Brief Introduction

SACOL groundArid and semi-arid areas comprise about 30% of the earth's surface. Changes in climate and climate variability will likely have a significant impact on these regions. The Loess Plateau over Northwest China is a special semi-arid land surface and part of a dust aerosol source. To improve understanding and capture the direct evidence of the impact of human activity on the semi-arid climate over the Loess Plateau, the Semi-Arid Climate and Environment Observatory of Lanzhou University (SACOL) was established in 2005. SACOL consists of a large set of instruments and focuses on: (1) monitoring of long term tendencies in semi-arid climate changes; (2) monitoring of the aerosol effect on the water cycle; (3) studies of interaction between land surface and the atmosphere; (4) improving the land surface and climate models; and (5) validation of space-borne observations.

Location and climatology

Map of SACOL's LocationYuzhong Observatory is about 48 km away from the center of Lanzhou, situated at the southern bank of the Yellow River in the Gansu province in Northwest China (35.57”ĄN, 104.08”ĄE). It is situated on the China-Loess Plateau, about 1965.8 m above sea level. The topography around the site is characterized by the Loess Plateau consisting of plain, ridge and mound, etc, with the elevation ranging between 1714-2089 m. The parent soil material is mainly quaternary aeolian loess with the main soil type being sierozem. There is also some loess soil in the terrace, ridge and mound. The terrain where the measurements are carried out is flat and covered with short glass. The dominated species within the immediate area are stipa bungeana as well as artemisia frigida and leymus secalinus.

Annual Mean Parameters

Map of SACOL's Location Precipitation: 381.8 mm
Evaporation: 1326.3 mm
Relative Humidity: 63%
Wind Speed: 1.6m/s
Sunshine Hours: 2607.2h

climate and environment

atitude:35.946N
longitude:104.137E
Elevation: 1965.8 m
Land Cover: moderation
Surface Type: loess tableland, ridge, hillock and gully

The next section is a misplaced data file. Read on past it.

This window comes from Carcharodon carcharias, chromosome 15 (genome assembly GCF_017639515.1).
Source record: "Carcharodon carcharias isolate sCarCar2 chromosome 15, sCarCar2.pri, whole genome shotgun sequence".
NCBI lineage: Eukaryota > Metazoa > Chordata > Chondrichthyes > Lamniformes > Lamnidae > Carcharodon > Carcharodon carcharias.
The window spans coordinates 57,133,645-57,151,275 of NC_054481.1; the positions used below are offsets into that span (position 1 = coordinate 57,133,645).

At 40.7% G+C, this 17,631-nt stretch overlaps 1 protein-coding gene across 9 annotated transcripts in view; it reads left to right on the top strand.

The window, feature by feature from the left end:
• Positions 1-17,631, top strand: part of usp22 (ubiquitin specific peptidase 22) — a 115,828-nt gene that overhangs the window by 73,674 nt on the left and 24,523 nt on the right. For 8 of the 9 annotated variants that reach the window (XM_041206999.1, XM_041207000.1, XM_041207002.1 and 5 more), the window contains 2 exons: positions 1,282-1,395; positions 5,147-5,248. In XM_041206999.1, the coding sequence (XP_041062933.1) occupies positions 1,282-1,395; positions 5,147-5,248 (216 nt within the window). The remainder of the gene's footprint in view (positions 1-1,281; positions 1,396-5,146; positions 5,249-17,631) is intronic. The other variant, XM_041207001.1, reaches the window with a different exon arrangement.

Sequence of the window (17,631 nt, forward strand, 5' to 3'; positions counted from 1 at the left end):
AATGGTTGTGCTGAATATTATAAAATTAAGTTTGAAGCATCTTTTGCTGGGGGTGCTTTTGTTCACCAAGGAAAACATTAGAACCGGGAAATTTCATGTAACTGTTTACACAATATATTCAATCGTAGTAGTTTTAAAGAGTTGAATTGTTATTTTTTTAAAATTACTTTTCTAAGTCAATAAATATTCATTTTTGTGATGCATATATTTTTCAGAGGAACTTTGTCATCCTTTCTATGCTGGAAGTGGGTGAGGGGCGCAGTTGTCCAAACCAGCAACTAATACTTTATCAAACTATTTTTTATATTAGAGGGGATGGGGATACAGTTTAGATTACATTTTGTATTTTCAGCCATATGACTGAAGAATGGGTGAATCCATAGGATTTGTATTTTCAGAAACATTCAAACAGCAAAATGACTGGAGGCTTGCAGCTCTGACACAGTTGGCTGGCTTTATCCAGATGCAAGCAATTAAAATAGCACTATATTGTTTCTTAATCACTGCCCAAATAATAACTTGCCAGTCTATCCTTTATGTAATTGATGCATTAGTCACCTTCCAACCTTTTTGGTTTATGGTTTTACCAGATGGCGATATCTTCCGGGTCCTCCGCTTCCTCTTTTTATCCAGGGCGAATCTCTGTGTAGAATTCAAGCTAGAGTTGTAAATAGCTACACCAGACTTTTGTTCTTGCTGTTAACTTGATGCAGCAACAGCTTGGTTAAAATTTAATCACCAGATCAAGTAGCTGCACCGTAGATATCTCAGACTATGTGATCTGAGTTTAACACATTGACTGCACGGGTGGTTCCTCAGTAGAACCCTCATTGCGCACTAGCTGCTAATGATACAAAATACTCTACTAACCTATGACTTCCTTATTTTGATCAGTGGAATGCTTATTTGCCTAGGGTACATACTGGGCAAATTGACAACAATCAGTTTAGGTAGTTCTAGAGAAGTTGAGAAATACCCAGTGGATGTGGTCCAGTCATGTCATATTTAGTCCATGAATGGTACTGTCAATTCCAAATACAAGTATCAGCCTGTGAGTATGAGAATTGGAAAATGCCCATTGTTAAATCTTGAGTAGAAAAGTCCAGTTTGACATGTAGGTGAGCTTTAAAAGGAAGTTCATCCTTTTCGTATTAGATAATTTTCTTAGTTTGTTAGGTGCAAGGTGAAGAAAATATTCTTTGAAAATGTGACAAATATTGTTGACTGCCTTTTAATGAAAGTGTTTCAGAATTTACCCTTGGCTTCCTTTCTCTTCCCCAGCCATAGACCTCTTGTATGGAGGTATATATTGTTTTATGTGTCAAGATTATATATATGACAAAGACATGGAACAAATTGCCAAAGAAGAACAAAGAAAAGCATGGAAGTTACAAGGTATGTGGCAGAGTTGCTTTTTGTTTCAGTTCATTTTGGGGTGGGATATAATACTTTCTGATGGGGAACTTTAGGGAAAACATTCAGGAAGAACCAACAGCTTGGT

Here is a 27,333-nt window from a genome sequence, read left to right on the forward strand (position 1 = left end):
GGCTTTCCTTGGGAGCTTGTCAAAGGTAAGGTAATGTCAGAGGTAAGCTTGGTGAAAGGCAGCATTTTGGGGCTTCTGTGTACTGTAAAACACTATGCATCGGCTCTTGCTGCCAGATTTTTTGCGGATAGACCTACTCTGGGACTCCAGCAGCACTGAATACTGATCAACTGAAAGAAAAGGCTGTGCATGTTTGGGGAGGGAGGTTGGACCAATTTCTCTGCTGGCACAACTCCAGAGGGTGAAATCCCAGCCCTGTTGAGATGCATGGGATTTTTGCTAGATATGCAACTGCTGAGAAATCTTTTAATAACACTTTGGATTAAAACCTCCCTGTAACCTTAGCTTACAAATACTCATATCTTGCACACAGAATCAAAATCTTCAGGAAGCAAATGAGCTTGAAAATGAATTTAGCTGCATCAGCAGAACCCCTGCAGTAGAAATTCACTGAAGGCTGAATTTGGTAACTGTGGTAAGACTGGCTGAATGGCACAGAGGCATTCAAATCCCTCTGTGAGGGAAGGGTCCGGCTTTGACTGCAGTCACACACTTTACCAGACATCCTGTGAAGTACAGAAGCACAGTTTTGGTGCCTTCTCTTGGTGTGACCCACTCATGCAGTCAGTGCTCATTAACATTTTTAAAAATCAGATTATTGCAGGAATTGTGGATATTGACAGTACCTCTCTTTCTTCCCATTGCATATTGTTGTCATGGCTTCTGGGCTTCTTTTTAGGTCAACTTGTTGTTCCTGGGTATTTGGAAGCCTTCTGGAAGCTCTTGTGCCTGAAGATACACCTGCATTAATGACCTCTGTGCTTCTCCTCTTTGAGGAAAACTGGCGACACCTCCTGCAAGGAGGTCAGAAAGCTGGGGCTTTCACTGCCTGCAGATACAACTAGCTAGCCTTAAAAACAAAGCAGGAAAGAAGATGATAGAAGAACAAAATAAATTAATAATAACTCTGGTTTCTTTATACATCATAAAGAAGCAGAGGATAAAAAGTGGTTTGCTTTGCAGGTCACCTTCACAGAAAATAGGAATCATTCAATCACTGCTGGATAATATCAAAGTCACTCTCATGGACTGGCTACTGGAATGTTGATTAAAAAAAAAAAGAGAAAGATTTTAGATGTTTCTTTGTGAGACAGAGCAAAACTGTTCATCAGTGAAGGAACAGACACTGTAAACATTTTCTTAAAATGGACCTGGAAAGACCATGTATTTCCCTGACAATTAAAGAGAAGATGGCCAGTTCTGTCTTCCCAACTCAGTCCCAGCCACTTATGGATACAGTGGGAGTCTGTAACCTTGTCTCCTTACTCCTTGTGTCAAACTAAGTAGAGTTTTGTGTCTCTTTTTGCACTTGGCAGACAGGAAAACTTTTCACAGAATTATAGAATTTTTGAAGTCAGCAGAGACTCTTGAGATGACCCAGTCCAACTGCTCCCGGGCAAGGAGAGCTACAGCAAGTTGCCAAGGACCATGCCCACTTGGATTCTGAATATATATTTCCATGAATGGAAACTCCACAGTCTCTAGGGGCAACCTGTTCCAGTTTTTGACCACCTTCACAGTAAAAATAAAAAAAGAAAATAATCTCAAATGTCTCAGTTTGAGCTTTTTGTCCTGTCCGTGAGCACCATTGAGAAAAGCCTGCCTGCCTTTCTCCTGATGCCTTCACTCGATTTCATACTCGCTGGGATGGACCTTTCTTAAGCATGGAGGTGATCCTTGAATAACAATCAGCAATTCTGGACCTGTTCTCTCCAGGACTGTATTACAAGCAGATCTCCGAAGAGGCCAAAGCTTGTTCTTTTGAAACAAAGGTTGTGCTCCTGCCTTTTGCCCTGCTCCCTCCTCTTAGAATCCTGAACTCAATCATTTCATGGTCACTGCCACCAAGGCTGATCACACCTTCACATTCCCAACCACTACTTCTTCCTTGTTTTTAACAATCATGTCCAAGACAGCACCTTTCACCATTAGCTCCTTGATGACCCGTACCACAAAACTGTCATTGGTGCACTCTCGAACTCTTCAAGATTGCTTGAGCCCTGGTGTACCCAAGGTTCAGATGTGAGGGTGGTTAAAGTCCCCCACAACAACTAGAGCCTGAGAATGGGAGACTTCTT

Water and energy cycles are extremely important in understanding the mechanism of climate and environmental change in China because of the severe short-age of water resources and the rapid increase of population, which lead to a significant anthropological impact on the climate and environment due to land-use and greenhouse gas emissions. Anthropogenic emissions of greenhouse gases cause an increase in surface temperatures (the ”°greenhouse effect”±) and can have profound effects on the climate and thus on societal welfare. Brought on by more than a factor of 5, the increase in human population and the subsequent activities of mankind over the last century or so, green-house gases and aerosols produced by the combustion of fossil fuels, industrial activities, and land use have altered the atmospheric composition so that it is not the same as it was a century ago (Mann et al., 1999; Crowley, 2000; Houghton et al., 2001). The resulting increase in surface temperature over this period is estimated to be between 0.4”ĄC to 0.8”ĄC (Houghton et al., 2001). Aerosol particles also have a major influence on the global climate and climate change; they can locally either intensify or moderate the effects of the greenhouse gases through the scattering or absorption of both incoming solar radiation and thermal radiation emitted from Earth's surface. Aerosols also act as cloud condensation nuclei (CCN) and thereby modify the radiative properties of clouds (Twomey, 1977). There is substantial uncertainty regarding the magnitude and spatial distribution of aerosol radiative forcing. Ramanathan et al. (2001) suggested that a combination of the aerosol direct and indirect effect can weaken the hydrological cycle, which could be a major environmental issue in this century.